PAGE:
Maybe a month ago I am at a Bible study hosted by a handful of people I have come to love very much.
There is a moment when it is off-handedly offered that someone read recently in an article that biblical translators, facing difficulty in communicating with inuit peoples in Alaska, were having to be creative in translating some of the Bible’s phrases for a people group with no context to otherwise receive them.
What does Lamb of God mean to someone who has never seen or heard of a lamb, who has no concept of a lamb?
The translators settled on seal.
The Seal of God.
Seals are defenceless, as close to a sacrificial creature as the inuit group in question comes to understanding.
This fact comes up in the first place because we are discussing 1 Peter and have come to the verse about Satan being a roaming lion, another animal the inuit people did not have a concept of, so the translators had rendered it polar bear.
It is offered as interest, but it is by the majority received incredulously. It is not, if I am reading their faces correctly—and here I am becoming a translator too, and perhaps a poor one—it is not a faithful rendering of the biblical text. These are scholars of the Scripture. They are the ones who want to know.
The Lamb of God is a very different kind of thing than The Seal of God and the roaming of Satan as lion very different than as polar bear.
Everything is an act of translation.
We are constantly translating or mistranslating the Divine.
Maybe a year ago now, I was sharing a meal with a good friend and his family. They had spent much of their lives in Nepal, working as Bible translators, producing the Scripture for the first time in the unique language of the native people.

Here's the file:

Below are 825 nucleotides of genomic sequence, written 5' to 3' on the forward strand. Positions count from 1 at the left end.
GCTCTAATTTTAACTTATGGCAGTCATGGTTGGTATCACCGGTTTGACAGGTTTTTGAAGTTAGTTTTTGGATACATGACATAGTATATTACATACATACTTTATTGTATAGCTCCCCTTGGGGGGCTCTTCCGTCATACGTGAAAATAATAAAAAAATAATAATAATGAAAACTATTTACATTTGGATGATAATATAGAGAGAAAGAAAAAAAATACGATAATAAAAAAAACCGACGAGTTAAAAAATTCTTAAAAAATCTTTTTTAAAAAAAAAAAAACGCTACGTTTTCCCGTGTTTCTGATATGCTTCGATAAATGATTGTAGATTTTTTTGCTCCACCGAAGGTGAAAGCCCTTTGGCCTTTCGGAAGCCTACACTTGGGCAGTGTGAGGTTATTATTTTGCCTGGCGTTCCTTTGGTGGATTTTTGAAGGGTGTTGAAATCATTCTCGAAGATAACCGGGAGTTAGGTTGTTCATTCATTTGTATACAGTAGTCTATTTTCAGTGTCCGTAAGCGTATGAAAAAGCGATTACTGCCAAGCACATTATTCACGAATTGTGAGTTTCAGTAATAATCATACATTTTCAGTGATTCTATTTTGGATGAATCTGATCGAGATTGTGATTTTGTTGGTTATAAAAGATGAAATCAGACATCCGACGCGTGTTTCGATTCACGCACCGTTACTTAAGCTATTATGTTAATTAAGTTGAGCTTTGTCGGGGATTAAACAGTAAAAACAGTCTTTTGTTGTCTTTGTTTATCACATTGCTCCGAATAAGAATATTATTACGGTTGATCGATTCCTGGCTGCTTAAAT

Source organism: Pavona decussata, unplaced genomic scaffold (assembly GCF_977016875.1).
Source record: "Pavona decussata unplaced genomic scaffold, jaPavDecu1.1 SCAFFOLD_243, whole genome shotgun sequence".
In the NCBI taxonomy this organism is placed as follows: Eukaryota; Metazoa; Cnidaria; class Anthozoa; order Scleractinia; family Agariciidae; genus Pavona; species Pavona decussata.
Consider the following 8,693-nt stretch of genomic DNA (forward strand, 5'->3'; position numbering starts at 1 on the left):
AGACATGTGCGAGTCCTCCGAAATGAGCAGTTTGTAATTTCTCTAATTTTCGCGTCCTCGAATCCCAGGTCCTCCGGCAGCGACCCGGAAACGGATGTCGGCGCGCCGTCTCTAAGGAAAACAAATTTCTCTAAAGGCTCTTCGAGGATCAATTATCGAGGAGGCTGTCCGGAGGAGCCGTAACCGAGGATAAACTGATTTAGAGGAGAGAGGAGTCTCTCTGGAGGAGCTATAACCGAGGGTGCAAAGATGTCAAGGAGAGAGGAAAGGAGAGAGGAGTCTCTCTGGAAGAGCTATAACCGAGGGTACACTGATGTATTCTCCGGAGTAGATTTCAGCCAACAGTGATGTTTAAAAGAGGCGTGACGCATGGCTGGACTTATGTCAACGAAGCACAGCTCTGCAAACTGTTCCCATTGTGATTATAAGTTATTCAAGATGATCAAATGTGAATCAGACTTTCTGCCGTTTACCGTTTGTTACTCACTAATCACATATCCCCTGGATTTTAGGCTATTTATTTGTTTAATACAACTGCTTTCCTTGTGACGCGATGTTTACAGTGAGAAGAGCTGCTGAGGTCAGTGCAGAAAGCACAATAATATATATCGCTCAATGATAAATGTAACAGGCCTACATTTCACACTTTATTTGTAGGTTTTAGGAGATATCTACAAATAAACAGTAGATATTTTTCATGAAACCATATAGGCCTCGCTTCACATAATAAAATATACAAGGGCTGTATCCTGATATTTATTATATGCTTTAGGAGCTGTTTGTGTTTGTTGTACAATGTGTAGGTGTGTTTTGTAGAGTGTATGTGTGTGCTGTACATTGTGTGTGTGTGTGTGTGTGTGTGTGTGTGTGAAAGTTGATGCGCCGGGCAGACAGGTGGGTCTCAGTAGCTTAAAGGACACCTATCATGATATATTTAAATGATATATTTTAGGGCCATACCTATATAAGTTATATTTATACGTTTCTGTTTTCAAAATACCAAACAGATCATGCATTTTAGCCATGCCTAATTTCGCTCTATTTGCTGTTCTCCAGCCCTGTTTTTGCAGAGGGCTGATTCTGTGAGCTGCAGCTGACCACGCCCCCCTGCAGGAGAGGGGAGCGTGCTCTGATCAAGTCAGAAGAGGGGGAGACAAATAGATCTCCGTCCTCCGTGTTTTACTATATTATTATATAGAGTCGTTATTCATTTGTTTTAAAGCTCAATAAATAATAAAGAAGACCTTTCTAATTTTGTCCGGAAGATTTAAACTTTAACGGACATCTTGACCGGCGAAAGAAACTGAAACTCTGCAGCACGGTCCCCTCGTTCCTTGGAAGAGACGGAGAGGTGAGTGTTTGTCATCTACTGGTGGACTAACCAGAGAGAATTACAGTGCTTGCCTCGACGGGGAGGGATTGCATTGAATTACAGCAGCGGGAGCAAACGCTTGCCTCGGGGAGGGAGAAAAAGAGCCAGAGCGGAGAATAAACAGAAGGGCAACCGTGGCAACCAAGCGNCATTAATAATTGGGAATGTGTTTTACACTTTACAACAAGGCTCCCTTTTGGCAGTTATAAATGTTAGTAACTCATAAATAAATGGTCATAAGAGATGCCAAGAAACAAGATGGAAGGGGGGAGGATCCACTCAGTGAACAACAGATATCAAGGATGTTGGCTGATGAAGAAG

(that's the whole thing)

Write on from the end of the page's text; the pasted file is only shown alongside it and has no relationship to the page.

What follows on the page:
His grandmother was there, a woman who to think of is to think of slow and knowing grace, enfleshed, with a mind that pierces through all your own self-doubt and certain uncertainty and brings forth from you your truth, then leads it on the way to Truth.
“Did I ever tell you about when we were trying to translate the word for forgiveness?”
She asked this while passing the yoghurt for the curry. I told her no. She had, actually, and I don’t think she had forgotten that she had, but I wanted to hear it again.
“They had no conception of forgiveness. None. There wasn’t a word in their language that meant to forgive. They knew about retribution, about revenge, but not about forgiveness.” She leaned back in her chair. “But as we were talking with them, we came to understand that for them, to hold a grudge was to string a person up in their hearts. That’s how they phrased it they strung people up in their hearts.” She offered a small shrug. “So we introduced the concept of forgiveness as the act of unstringing a person in your heart. Loosing the chains. Freeing them.” She smiled. “So when they think of Jesus and His power to forgive, they have a visual sense, an icon that they were once strung up in the heart of God, but now they have been set free.”
She smiled slant. “And you better believe that changes how you think about forgiveness when you’re thinking about forgiving others.”
She’s right. I have never thought about forgiveness the same way.
The Internet ruined us.
For all the good of online community and online spirituality, it has most notably disturbed the fundamental good of regional and contextual theology. You can’t have the Seal of God when someone in white, well-educated, upper middle class America with a Twitter account can instantly denounce it as heretical.